Knowledge Transfer Workshops at Maker Faire Barcelona 2017

MAKE-IT celebrated the fourth annual Maker Faire Barcelona with visitors from all around the world, of all ages, backgrounds, expertise and curiosity levels and facilitated, in this context, three workshops over the course of two intense days. This was the opportunity to meet, discuss and co-create individualized ‘solutions’ based on the imagination, creativity and innovation of participants who contributed and learnt new skills and ideas with the workshops of our partners from Fablab TI and ZSI.

The topics facilitated the organization and governance around maker communities and labs, how lab managers, personnel and makers can improve and increase peer and collaborative activities inside and outside of the labs, usually stemming from activities created and fine-tuned within the labs, and the creating value of a social and/or commercial scale. The workshop contributed to the core pillars of the MAKE-IT project, and also brought to the fore contributions in education, learning and knowledge, society, and economics and sustainability.

Workshop 1: How Labs become relevant – Fablab TI

During individual and collective brainstorm session on social, emotional and functional aspects of what a lab should do for its makers/users, participants were challenged to distance themselves from their own narrative and empathize with their surroundings and stakeholders. There’s a strong narrative in the maker community which, from an outside perspective may appear esoteric. Questioning assumptions about what the role of their labs and maker spaces is becomes both a challenge and an educational experience creating insight various ‘jobs’ that labs/maker spaces should pay attention to.

Workshop 2: Sustainable Business Models for Labs – Fablab TI

While exploring the question of ‘why am I here?’ participants were able to not only assess and share their individual reasons for attending the workshop, but also to reflect on whether through a process of co-creation with the facilitators and fellow participants are able to develop new business models particular and feasible to their specific situation, lab or maker space.

Individual commitment sessions, where participants worked on constructing personal or lab activities they would try to implement upon returning home revealed some insightful commitments:

Experiment: Try to sell a 3D printing/team building workshop to acompany
Hypothesis: Someone is willing to pay for this, at least the price of a 3D printer
Signs of success: 1 sold and happy customer before the end of the year
Execution Plan:

(a) plan a half day event
(b) make a brochure
(c) try to sell by cold calling

Experiment: Organize a workshop for members and non-members
Hypothesis: If we organize workshops we will attract new members and attention outside of our community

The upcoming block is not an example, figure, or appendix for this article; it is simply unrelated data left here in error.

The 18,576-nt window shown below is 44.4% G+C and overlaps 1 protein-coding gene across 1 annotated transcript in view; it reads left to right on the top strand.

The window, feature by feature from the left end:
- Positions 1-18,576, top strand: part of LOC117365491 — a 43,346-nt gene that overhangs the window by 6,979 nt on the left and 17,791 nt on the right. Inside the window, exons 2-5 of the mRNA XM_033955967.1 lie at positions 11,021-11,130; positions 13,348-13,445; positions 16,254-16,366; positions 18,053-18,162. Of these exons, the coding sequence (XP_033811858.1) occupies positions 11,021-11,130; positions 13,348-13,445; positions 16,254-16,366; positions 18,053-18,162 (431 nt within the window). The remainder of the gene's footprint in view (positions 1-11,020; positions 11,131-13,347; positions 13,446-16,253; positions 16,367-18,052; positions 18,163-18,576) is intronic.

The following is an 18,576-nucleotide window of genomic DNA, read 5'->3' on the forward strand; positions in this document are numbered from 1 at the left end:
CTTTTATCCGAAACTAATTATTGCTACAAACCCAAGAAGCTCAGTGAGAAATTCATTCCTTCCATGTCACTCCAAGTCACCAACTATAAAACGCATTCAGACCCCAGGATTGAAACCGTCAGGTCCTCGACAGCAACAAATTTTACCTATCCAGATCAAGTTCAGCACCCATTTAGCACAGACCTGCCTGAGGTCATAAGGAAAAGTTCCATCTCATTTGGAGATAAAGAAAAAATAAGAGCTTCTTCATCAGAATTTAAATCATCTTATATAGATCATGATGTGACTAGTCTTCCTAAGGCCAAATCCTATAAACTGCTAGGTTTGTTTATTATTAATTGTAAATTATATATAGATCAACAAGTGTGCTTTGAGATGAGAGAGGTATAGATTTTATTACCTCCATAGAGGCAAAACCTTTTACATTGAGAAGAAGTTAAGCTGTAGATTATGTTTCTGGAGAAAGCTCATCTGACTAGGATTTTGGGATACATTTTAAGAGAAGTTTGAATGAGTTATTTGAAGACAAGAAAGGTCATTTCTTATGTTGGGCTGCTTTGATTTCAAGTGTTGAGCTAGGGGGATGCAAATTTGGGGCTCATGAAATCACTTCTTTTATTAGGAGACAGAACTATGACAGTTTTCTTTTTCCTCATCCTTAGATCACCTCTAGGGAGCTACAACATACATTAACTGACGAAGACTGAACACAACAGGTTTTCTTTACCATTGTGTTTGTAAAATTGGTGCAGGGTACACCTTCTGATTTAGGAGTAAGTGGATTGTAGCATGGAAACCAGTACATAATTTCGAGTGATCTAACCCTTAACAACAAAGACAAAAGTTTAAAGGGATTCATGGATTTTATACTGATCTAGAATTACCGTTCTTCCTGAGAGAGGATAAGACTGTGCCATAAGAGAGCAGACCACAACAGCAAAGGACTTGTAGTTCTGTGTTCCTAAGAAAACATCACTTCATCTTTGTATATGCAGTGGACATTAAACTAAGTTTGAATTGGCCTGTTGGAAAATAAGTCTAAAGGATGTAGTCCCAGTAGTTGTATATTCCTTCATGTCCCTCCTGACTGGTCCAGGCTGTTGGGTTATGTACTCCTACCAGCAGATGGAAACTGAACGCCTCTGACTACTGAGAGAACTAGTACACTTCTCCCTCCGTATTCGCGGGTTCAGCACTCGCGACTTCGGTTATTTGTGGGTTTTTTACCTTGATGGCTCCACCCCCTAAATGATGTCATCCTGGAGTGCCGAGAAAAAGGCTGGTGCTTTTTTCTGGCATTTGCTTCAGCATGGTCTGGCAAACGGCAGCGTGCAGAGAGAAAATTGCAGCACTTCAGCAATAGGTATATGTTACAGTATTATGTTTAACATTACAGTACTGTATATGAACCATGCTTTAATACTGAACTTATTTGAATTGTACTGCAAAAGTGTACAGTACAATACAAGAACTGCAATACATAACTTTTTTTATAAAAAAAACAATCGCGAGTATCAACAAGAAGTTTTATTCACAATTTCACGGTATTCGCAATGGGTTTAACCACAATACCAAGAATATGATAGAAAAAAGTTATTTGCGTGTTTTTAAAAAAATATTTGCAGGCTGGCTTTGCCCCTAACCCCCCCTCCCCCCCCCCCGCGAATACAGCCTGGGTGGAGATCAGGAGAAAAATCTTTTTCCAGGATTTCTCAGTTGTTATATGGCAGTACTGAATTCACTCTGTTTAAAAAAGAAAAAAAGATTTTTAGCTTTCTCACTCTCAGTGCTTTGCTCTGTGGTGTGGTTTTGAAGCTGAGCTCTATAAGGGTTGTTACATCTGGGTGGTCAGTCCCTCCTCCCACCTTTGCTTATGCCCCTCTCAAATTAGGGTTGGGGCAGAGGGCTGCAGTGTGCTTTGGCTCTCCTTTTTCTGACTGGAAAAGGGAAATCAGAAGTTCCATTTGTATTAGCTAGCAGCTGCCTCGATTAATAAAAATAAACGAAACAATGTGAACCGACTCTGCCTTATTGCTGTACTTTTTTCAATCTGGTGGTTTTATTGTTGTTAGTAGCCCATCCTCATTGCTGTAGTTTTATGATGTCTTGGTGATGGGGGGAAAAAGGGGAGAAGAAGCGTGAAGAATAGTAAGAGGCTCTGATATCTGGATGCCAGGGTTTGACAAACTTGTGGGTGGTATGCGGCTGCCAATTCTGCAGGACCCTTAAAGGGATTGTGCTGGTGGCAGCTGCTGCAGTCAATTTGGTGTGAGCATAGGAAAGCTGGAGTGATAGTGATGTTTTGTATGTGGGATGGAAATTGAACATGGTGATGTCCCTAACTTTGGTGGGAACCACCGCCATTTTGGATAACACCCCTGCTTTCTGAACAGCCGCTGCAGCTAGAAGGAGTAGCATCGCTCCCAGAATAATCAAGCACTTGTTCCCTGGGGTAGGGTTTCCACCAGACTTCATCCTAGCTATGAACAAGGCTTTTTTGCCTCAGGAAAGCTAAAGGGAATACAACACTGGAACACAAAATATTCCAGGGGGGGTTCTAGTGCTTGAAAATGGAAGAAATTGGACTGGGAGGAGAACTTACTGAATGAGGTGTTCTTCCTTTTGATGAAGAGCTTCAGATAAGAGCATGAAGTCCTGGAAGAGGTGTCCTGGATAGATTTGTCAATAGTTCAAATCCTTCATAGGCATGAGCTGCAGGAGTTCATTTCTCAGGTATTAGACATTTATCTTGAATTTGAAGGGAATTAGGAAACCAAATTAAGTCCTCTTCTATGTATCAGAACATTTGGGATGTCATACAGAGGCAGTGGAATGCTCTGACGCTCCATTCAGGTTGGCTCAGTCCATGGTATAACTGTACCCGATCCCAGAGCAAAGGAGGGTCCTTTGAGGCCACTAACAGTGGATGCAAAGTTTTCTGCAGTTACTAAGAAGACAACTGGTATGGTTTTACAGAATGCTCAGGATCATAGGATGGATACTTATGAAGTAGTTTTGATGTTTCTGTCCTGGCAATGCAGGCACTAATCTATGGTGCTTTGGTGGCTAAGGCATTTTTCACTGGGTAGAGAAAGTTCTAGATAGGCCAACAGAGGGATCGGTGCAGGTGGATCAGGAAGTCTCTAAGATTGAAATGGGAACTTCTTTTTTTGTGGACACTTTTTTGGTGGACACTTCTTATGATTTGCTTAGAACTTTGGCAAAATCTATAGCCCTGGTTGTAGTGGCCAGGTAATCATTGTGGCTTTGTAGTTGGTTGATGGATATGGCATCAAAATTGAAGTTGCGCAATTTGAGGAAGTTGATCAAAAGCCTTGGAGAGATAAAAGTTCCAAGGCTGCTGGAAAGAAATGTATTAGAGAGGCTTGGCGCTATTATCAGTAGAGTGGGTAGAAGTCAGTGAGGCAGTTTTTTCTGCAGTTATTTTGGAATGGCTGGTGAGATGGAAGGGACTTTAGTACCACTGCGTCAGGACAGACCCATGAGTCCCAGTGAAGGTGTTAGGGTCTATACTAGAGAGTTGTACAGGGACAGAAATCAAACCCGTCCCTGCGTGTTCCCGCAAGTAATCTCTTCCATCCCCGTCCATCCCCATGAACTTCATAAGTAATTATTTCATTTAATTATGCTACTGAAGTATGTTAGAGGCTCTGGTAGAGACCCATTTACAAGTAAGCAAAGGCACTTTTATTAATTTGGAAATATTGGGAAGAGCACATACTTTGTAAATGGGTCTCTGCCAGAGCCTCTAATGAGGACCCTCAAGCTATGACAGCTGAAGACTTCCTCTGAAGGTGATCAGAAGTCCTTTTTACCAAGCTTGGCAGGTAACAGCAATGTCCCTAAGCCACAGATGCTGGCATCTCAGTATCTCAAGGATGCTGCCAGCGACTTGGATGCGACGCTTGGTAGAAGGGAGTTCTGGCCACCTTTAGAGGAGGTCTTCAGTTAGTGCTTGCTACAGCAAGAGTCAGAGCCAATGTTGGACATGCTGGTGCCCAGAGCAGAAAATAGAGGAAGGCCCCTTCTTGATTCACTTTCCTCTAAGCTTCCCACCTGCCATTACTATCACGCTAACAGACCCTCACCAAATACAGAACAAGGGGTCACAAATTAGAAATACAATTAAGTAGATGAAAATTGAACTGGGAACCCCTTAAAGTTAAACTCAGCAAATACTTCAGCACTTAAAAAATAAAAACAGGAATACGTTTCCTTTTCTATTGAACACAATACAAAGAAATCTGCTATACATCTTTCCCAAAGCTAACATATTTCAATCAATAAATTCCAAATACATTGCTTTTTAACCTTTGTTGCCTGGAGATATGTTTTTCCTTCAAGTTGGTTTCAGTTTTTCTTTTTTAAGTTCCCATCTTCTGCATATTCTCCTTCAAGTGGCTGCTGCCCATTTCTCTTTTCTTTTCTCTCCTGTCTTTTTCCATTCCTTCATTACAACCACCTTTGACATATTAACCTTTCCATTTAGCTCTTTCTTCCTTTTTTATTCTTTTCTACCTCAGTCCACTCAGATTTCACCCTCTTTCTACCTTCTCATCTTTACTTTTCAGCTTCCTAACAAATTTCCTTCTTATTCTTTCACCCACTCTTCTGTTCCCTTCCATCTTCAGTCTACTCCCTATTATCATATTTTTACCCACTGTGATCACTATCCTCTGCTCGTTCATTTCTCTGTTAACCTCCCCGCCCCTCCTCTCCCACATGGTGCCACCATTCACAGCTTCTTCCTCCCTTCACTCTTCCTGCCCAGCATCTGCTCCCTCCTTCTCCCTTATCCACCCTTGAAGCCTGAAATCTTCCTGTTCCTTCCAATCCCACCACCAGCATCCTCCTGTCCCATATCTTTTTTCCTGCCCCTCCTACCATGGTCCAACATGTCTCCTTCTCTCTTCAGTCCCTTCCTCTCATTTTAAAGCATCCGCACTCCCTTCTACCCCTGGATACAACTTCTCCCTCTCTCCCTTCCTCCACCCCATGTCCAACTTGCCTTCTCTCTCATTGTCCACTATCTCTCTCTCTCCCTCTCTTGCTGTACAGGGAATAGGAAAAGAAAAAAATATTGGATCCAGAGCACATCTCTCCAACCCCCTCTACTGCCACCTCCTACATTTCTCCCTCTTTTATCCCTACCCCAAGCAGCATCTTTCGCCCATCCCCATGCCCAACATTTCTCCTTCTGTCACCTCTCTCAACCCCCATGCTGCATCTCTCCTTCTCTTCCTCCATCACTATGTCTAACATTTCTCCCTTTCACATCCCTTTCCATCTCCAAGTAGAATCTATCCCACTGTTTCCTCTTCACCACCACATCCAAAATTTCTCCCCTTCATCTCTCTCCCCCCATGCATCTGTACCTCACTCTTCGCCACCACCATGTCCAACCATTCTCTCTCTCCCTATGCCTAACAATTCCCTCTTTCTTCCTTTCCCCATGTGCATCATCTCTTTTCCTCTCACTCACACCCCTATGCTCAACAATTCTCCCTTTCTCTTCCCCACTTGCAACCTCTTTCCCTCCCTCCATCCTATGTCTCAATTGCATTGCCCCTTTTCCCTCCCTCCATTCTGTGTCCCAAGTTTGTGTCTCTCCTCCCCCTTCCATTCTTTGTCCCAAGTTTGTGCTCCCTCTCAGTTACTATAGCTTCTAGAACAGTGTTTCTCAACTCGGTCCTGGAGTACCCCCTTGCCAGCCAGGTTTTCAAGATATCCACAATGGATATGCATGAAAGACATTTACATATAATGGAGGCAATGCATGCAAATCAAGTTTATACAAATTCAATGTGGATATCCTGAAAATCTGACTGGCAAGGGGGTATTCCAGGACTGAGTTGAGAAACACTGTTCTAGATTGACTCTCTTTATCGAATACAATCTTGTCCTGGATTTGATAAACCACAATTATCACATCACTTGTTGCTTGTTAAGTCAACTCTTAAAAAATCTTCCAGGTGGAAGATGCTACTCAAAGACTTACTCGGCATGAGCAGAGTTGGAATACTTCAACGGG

Signs of success: People attend the workshop and get interested in the activities of our makerspace and somebody decides to join as a new member

Execution Plan:

(a) choose a:
subject—locksport 1O1
date—ending of July

(b) the chosen day give the workshop

(c) during the workshop talk with new faces and get
interested in their interests. Introduce them to
current members with the same interest.

(d) offer them to become members, get their feedback
about the workshop, future workshops and activities

Experiment: Show and Tell
Hypothesis: Makers are eager to share their achievements; Others like to be inspired; companies are looking for talent
Signs of success: Presentation of 3-4 projects. Minimum of 25 attendees including entrepreneurs and business angels
Execution Plan:

(a) find members with project ideas
(b) create workshop to develop ideas and create prototype
(c) exhibit projects as they are being fabricated
(d) organize event—getting stakeholders involved (entrepreneures, business angels, investors)

Workshop 3: Inclusive Makerspaces – ZSI

One of the missions of the Maker movement is the democratization of access to digital technologies for all people regardless of educational background, age, gender, disability, etc. Is this mission accomplished or does the male white young maker with technological background prevail in the maker scene?

In the interactive session together we imagined how an ideal inclusive maker space would look like and think of how to reach out to people who hardly find their way to the maker space.

Workshop 4: Facilitation of Idea Validation – Fablab TI

Individual and team presentation on the topics facilitation and validation resulted in many participants agreeing and emphasizing the importance of establishing a culture where makers and lab personnel started asking the right questions to facilitate makers in the progression of their ideas from an intangible concept to a more concrete stage where value is created. A huge focus during this workshop was that of makers/lab users and their ideas, more focus on gauging market interest, and finding the right it, before building it right, rather than on the technology-driven aspects or functional perspectives of labs, where many makers tend to be more readily equipped. See picture of participant’s feedback below.


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